8 Essential Principles of Effective Leadership

8 Essential Principles of Effective Leadership

Gayle Beebe has written a book on how effective and moral leaders develop and more importantly, how they must continue to develop. Too often leaders think they have made it and stop working on themselves. Eventually they become leaders in title only. He writes in The Shaping of an Effective Leader:

Our understanding of leadership does not come to us all at once. It takes time. In our instant-oriented culture we often want to short-circuit the thinking, reflecting and acting that mar our progressive development as leaders. Understanding how leaders develop and why they matter requires discernment, wisdom and insight.

Leadership development is a process. Seeking instant results and ladder-climbing can leave us little to show for our efforts. Some leaders “penchant for moving on has allowed them to avoid facing the consequences of their decisions” thereby restricting their development. “They have changed responsibility so often that they have failed to undergo the development that comes from facing mistakes.” Then too, some leaders are so busy “fixing problems” with personnel changes that they never really face the core issue—themselves.

Beebe draws heavily on Peter Drucker’s teachings and writings. The implementation of these eight principle will have a profound impact on your leadership:

The Necessity of Character. “The formation of our character creates predictability to our leadership. Predictability, dependability and consistency: these three qualities ensure that our leadership is reliable and motivates people to place their confidence in us.”

The Importance of Competence. “Drucker emphasized the importance of a liberal arts education, which he believed was the best training for learning how to synthesize discrete pieces of information into a meaningful whole….All knowledge must be brought to bear on our challenges.”

The Advantage of Team Chemistry. Generosity builds teams. Greed destroys them. “Eventually it leads to a lack of respect for the needs and ambitions of others because our own needs and ambitions overrun all normal boundaries and expectations….It is made manifest by an excessive need for acclaim, attention or compensation. It also is evident in an inability to share the limelight. Malice and thoughtlessness are twin manifestations of this same inner drive.”

The Interplay of Culture and Context. Cultures shape people. “An appropriate structure (culture) is the one best suited to maximize the performance of our people.” In addition, “culture is also shaped and influenced by the environmental context in which it exists….One of the biggest mistakes a company can make…is when it operates on the basis of what it prefers and how it believes a society should function, rather than how the society actually operates.”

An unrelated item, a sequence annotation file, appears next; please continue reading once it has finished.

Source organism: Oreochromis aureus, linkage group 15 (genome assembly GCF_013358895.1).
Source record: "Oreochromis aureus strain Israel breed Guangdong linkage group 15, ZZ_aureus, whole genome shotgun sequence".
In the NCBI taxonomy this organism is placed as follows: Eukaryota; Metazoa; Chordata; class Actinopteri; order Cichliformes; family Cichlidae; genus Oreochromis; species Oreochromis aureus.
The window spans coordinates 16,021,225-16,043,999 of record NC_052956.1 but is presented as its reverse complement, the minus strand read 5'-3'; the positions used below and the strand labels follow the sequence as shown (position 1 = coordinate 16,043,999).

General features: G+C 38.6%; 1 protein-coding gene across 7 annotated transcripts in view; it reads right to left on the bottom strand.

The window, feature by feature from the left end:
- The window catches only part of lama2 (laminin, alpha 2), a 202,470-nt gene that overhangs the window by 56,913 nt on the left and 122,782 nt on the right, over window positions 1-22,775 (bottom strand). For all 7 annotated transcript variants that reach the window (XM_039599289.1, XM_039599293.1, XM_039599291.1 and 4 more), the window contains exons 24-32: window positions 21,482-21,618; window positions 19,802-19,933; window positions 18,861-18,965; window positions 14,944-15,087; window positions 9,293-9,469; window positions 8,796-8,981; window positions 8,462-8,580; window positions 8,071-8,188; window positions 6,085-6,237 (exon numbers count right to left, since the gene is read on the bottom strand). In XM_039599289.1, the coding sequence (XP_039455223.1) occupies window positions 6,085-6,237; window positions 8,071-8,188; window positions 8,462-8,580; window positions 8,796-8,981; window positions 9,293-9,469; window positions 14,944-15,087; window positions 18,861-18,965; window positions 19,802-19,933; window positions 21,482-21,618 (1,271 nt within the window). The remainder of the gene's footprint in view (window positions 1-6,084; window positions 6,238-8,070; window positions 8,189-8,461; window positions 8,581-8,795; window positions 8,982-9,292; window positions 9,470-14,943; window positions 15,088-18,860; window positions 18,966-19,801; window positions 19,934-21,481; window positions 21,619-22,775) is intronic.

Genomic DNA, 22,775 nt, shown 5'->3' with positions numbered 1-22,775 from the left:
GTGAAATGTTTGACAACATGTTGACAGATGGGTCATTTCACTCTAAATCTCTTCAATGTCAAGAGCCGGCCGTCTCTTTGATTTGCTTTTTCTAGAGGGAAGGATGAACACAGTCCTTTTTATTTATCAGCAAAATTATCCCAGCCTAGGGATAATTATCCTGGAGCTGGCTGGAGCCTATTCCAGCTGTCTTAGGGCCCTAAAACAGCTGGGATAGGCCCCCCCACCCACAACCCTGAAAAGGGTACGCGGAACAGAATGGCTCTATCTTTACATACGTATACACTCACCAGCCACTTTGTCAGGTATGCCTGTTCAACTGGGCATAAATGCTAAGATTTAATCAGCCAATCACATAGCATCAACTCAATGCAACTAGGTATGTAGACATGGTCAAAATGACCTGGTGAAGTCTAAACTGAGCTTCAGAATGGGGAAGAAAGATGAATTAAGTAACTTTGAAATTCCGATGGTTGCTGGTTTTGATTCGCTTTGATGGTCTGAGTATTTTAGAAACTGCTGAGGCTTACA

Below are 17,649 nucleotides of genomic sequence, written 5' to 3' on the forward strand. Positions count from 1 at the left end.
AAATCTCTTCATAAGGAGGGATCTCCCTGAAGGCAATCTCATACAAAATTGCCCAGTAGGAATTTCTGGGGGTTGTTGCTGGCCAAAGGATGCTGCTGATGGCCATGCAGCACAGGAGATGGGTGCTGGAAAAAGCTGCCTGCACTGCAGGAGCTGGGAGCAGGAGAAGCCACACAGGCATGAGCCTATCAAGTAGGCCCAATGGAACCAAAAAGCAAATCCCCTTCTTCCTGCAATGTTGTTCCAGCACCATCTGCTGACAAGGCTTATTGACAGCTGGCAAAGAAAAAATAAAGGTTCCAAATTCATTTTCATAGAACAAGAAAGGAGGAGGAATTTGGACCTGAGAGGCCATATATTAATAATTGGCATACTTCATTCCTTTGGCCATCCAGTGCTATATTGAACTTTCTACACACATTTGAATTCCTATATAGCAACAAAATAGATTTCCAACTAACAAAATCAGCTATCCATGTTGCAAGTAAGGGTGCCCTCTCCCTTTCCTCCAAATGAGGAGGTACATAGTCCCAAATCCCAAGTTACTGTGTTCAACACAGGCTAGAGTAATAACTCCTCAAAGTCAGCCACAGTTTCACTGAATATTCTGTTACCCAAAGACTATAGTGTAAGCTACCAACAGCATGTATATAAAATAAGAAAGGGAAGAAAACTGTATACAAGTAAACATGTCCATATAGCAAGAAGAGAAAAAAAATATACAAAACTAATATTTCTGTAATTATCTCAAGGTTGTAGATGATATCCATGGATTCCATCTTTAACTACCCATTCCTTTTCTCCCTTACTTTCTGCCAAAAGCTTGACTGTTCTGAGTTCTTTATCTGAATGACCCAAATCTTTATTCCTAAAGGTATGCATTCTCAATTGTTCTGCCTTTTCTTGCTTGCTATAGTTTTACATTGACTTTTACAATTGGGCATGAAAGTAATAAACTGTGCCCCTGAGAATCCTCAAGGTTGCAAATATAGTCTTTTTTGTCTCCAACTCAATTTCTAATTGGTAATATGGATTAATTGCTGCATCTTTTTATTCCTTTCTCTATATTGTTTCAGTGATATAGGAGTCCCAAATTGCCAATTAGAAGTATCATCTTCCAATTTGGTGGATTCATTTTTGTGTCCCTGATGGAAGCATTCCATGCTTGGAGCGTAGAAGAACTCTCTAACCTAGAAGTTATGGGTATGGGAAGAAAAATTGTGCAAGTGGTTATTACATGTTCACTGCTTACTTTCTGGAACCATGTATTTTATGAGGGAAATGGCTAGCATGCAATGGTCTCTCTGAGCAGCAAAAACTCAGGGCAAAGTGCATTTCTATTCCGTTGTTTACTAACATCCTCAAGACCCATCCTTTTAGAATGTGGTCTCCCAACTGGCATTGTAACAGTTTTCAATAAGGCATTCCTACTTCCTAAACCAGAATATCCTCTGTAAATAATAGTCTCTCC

The Strength of Compatibility and Coherence. “We have to know ourselves well enough and understand ourselves deeply enough to enter into the kind of human communities that will sustain us.”

The Guidance of Convictions. “An individual must balance a strong self-understanding and self-esteem with the necessity of confronting all issues both objectively and subjectively….A self-differentiated leader is one who has a head (intellectual capacity) from which he speaks with conviction while having a heart (empathetic capacity) with which he stays connected to people.”

The Significance of Maintaining Our Connections. “Remaining connected to our work associates even when we make hard decisions is only possible if we maintain personal integrity, display competence, create team chemistry, develop a great culture, retain a level of compatibility that motivates, and display a level of conviction and predictability that people trust.”

The Opportunity to Make an Ultimate Contribution. The ultimate contribution is in our quest for meaning. “Work, meaningful as it may be, can lose its appeal….Drucker advocated developing a second interest long before we exhaust our first interest. This parallel career becomes not only our lifeblood for meaningful work and service opportunities in the future, but also a source of great support if we were to experience major setbacks in the present.”

Beebe writes, “These principles do not operate separately from one another. Indeed, they build on each other, and their effect is cumulative.” These eight principles will improve our contribution as leaders if we are mindful of them on a daily basis throughout the rest of our lives. At each level our character is tested and developed. Effective leadership is built on moral authority grounded in character. Leadership is a privilege that we earn every day.

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